Armando Hasudungan
Biology and Medicine videos

Pneumonia

Pneumonia

Summary of Pneumonia Pneumonia involves symptoms and sign of lower respiratory tract infections usually associated with chest x-ray abnormalities (consolidation). The majority of  causes are bacterial (80%). Finding on examination may show signs of consolation. Risk factors include smoking, young and old age and having an underlying respiratory disease. Treatment is antibiotic therapy.

 

Video: Pneumonia Overview

 

Overview

Overview Pneumonia is infection in the lower respiratory tract and is characterised by fevers, purulent sputum, leucocytosis, low oxygen levels and new lung infiltrates (consolidation) on radiographic imaging. The infection is identified by the site of consolidation. Consolidation is where the lung tissue is filled with fluid (ie. water, blood, pus, microbes). Types of pneumonia include lobar pneumonia (infection affects a whole lobe of a lung) and bronchopneumonia (affects the bronchioles through out a lung lobe).

types

Classification

Classification by location acquired

Remember Hospital acquired pneumonia is lower respiratory infection that was not incubating at the time of hospital admission and that presents clinically 2 or more days after hospitalization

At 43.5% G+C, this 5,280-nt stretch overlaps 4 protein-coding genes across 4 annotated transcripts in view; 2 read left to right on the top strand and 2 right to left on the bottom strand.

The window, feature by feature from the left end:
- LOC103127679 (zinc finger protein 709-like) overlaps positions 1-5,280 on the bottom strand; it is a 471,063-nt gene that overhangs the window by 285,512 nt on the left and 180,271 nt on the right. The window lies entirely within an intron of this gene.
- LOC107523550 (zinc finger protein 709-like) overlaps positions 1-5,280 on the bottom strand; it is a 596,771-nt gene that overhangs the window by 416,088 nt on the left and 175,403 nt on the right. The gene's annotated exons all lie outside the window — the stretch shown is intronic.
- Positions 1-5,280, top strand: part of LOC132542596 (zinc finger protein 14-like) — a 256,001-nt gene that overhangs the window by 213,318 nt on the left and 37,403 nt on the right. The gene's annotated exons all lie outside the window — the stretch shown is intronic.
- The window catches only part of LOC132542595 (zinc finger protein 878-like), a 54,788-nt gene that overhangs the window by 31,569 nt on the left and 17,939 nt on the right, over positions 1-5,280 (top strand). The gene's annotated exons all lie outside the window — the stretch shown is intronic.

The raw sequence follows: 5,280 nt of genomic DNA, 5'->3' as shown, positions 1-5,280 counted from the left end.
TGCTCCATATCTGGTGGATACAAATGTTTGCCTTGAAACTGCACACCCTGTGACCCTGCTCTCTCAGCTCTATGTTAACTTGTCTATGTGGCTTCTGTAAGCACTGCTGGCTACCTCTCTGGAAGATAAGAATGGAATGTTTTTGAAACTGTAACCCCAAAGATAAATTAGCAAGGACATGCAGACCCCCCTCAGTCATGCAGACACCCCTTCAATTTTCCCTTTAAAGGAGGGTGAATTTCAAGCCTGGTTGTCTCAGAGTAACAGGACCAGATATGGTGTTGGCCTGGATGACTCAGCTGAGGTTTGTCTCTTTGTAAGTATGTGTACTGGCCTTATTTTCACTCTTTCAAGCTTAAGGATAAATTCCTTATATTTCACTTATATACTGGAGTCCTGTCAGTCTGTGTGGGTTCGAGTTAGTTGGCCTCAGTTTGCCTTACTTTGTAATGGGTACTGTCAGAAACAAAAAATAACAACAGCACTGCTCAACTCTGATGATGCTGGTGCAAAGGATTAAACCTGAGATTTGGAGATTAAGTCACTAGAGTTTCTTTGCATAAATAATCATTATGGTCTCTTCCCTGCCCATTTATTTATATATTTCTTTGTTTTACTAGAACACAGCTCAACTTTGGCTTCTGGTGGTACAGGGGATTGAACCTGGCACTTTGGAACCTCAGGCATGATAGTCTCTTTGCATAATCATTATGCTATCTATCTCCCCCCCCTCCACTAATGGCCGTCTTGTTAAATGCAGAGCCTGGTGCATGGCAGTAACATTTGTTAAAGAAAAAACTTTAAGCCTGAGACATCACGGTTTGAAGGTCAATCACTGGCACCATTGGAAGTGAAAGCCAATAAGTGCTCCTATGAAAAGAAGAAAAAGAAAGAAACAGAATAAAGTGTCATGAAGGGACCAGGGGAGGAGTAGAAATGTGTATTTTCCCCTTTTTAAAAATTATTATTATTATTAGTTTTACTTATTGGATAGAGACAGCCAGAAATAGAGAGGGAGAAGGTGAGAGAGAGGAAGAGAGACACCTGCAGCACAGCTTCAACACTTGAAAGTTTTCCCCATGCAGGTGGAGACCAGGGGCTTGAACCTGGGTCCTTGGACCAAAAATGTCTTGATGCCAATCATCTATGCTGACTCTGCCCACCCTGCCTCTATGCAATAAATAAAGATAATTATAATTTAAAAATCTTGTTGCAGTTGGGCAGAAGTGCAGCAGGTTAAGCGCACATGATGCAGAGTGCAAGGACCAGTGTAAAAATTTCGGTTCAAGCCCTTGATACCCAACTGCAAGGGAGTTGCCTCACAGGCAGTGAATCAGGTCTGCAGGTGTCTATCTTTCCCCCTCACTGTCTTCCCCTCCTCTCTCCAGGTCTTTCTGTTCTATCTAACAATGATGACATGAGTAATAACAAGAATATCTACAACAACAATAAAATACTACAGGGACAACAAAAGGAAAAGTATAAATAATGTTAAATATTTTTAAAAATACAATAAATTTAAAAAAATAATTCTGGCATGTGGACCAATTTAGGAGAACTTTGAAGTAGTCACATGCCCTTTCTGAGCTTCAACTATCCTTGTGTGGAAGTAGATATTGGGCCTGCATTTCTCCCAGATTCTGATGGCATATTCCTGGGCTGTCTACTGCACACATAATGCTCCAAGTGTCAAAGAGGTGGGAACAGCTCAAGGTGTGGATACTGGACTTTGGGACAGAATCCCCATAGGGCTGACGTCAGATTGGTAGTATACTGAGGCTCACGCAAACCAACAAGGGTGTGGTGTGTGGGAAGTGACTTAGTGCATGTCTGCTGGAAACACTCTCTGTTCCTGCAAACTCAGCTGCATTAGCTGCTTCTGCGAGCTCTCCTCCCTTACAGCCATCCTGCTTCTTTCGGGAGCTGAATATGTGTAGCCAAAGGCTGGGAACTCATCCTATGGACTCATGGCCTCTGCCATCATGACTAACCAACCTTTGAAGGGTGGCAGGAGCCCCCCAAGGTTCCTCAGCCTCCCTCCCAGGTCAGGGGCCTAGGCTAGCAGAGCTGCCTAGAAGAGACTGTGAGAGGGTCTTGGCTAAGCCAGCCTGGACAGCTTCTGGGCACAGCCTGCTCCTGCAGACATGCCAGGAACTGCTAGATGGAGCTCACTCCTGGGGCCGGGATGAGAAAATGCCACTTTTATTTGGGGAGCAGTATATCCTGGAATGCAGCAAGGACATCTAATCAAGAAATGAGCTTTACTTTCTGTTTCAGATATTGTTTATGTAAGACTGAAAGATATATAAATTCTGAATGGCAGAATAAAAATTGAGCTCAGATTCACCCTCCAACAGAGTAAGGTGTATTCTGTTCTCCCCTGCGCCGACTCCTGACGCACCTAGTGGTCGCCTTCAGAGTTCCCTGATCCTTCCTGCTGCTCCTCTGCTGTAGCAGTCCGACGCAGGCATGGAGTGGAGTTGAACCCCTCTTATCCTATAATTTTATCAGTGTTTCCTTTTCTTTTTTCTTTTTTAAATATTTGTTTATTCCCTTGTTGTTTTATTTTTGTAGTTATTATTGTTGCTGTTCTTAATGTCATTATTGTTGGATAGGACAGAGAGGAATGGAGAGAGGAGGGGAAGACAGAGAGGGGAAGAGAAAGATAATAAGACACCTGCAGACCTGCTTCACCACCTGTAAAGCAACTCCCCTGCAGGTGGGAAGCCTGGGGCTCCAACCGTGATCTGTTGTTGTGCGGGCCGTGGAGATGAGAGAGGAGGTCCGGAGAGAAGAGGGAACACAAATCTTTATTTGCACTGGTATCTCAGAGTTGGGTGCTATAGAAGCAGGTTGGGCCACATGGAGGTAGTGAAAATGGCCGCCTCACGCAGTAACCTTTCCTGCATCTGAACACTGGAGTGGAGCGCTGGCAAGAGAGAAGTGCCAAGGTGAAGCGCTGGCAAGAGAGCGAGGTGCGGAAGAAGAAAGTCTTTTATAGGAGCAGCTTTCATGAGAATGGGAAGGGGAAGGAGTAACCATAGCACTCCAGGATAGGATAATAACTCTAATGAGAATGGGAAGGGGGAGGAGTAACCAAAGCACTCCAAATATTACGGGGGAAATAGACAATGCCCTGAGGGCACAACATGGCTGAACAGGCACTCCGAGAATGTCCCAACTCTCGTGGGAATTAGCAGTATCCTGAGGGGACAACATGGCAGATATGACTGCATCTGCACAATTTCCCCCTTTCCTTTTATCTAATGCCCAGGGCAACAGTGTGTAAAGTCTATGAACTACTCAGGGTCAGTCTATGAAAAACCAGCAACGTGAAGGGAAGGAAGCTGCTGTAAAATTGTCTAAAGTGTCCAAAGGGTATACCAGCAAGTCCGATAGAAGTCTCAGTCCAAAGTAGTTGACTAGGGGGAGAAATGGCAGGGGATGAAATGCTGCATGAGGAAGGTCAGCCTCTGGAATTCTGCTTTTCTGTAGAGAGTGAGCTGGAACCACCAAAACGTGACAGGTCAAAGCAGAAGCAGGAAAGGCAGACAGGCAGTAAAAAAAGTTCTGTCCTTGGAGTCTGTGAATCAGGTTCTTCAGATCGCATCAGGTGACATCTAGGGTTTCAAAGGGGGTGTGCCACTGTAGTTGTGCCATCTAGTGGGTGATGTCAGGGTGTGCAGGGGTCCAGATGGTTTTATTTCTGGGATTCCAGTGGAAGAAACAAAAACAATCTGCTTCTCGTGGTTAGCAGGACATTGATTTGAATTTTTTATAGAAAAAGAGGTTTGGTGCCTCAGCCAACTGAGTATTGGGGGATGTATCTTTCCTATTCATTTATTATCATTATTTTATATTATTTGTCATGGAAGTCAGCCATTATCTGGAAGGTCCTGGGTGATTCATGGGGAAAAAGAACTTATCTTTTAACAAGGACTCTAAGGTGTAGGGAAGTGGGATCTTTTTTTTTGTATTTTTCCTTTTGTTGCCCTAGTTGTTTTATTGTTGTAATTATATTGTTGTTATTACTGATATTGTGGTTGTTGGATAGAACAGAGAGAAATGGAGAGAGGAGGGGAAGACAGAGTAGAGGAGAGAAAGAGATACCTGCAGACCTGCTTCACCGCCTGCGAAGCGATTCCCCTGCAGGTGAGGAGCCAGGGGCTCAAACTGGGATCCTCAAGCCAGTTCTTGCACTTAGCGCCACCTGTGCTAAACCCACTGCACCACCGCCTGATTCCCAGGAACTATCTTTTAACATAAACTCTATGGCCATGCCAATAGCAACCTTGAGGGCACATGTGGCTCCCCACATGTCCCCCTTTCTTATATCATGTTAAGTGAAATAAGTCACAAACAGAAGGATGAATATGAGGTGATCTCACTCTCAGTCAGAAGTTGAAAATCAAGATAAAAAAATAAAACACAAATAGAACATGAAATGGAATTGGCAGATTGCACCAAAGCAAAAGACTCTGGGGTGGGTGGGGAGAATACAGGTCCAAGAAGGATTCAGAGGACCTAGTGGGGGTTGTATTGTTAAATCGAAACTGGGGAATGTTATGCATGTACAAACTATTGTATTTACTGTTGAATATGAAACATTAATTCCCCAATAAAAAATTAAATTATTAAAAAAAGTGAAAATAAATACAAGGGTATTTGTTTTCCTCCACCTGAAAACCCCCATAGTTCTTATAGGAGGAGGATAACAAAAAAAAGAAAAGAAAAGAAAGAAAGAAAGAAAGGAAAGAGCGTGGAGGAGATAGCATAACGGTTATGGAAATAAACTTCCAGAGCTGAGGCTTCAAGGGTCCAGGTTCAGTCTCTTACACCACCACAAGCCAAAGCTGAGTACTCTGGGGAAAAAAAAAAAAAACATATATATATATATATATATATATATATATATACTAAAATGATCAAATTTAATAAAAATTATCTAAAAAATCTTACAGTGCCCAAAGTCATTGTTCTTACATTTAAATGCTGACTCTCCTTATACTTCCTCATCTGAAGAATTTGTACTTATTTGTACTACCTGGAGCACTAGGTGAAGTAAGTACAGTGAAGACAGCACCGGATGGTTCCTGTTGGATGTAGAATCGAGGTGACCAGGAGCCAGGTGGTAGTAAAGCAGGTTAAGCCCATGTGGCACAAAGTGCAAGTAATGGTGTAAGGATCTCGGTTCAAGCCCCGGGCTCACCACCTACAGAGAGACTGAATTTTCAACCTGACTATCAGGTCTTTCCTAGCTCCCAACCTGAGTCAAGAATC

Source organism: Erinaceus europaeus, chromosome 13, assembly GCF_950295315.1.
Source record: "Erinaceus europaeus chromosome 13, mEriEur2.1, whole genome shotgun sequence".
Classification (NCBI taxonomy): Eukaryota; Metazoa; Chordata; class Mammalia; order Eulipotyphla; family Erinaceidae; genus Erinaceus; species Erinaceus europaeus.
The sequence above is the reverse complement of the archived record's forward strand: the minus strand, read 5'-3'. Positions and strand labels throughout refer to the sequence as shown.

Classification by microorganism

  • Viral
  • Bacterial
    • Typical bacterial pneumonia
    • Atypical bacterial pneumonia
  • Fungal
  • Parasite

Classification by lung involvement

  • Lobar pneumonia
  • Broncho-pneumonia
  • Pleural Pneumonia

Risk Factors

  • Elderly >65yo
  • Smoking
  • Recent travel
  • Antibiotics use
  • Immunocompromised
  • Recent respiratory tract infection
  • Underlying respiratory disease (cystic fibrosis)

Signs and Symptoms

Cardinal symptoms: Cough (productive), Dyspnoea, Pleuritic chest pain, Fever.

Sands


Examination findings include signs of consolidation on affect side and lobe

  • Decreased chest expansion on affected side
  • Dullness on percussion
  • Bronchial breath sounds and whispering pectoriloquy +/- crackles/rales on site of consolidation
  • +/- increase vocal fremitus and resonance

PEx

Causative agent

  S. pneumoniae H. influenzae S. aureus M. pneumoniae M. catarrhalis Gram – Enterobacteriae Klebsiella spp. Legionalla spp.
Community-acquired Pneumonia
Hospital-acquired Pneumonia
Health-care Pneumonia

Investigations

ix

Management

Management depends on where the pneumonia was acquired and what the causative agent is or might be. The standard is antibiotic therapy.

Assessment of severity

There are scoring criteria’s that exists to help identify whether a patient should be admitted to hospital. These include PSI and CURB-65 (CORB-65)

Some patients with mild illness, good social circumstances and no significant co-morbidities may be safely discharges with oral antibiotics, simple analgesia for pleuritic chest pain and follow up with doctors.

For patients with a high severity score (CURB-65 or SMART-COP or PSI index) admission to hospital is advised with commencement of IV antibiotics.

References

Best Practice
UpToDate
Toronto Essential Notes
Fishman’s Pulmonary Diseases and Disorders, 5e
Murray and Nadels Textbook of Respiratory Medicine – 2-Volume Set, 6e